When your doctor releases you and states that you have reached maximum medical improvement, oftentimes, they will give you what is known as a permanency rating or permanent partial impairment (PPI) rating to the specific part or parts of your body that were injured. This is important, because under the workers’ compensation scheme state statute, each part of your body is assigned a particular number of weeks of compensation.
For instance, under North Carolina Law, an injury to the spine is assigned a maximum compensation of 300 weeks under the permanency rating. So if your doctor gave you for example, a permanency rating to the lumbar spine of 20%, that would equate to 20% of 300 weeks, or 60 weeks. You would then multiply 60 weeks by your compensation rate to equal the amount of money you would be entitled to for the permanent partial impairment portion of your claim. So if your comp checks were $350.00 per week, that would equal $21,000.00 in compensation for permanent impairment.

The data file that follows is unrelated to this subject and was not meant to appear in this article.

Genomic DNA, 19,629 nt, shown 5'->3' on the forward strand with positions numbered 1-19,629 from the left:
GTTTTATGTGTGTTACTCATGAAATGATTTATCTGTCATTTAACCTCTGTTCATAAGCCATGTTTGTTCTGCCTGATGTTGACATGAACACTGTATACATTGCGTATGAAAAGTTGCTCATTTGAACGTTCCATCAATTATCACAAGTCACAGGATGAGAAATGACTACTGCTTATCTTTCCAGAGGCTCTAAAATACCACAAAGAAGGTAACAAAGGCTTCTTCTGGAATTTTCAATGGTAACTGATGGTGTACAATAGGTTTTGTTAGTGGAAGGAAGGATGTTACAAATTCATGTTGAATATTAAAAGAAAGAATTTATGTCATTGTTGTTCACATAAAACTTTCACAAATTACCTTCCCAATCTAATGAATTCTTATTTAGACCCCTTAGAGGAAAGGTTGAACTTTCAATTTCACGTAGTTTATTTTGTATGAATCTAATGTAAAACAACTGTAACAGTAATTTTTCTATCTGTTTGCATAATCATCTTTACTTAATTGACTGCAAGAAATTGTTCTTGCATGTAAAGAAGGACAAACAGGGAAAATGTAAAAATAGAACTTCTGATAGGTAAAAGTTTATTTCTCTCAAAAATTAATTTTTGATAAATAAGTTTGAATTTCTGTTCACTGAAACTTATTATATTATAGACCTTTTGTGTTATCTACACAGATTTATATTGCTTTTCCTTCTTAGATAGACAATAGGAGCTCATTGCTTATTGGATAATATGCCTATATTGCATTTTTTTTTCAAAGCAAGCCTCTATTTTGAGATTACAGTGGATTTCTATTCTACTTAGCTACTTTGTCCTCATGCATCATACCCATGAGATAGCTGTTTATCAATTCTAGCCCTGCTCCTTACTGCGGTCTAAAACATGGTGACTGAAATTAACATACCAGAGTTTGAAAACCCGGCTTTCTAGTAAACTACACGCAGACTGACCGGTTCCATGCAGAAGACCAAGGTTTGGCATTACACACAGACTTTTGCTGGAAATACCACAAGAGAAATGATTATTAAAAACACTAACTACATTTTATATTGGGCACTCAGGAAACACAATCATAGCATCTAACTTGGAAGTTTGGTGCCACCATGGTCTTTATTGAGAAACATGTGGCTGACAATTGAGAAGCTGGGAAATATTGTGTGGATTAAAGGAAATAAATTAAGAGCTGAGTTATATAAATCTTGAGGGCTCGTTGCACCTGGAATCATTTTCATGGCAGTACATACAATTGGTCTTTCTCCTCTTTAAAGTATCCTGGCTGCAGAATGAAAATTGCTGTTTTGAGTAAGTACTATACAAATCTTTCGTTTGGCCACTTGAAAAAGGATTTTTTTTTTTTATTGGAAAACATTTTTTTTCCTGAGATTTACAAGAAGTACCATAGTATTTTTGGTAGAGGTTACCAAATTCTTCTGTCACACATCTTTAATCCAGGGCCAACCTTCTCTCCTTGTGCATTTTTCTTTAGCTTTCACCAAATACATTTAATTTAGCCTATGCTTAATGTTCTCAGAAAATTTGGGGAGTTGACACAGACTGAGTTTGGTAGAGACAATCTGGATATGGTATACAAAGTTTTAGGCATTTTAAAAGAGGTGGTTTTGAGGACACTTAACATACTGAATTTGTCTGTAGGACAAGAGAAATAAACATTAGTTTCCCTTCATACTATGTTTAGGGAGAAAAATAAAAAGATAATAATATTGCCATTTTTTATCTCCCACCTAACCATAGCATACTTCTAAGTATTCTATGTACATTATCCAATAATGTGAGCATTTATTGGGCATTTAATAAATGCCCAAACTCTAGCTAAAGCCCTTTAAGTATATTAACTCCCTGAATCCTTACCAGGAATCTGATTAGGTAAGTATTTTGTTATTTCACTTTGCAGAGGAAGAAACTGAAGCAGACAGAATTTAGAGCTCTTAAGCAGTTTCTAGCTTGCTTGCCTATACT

Please be aware that this is only one component of what you may be entitled to under the Act. Other issues, such as your permanent physical restrictions, age, and education, may make your rating almost irrelevant in the grand scheme of things. In other words, if you are really completely disabled from work, or suffer from severe restrictions or there are other factors such as your age and training that make it highly unlikely that you will find a job, then it doesn’t matter what your rating is.
In that instance, in that circumstance, you would be entitled to compensation for 500 weeks, or sometimes even the rest of your life. You could not get the PPI rating on top of those weeks.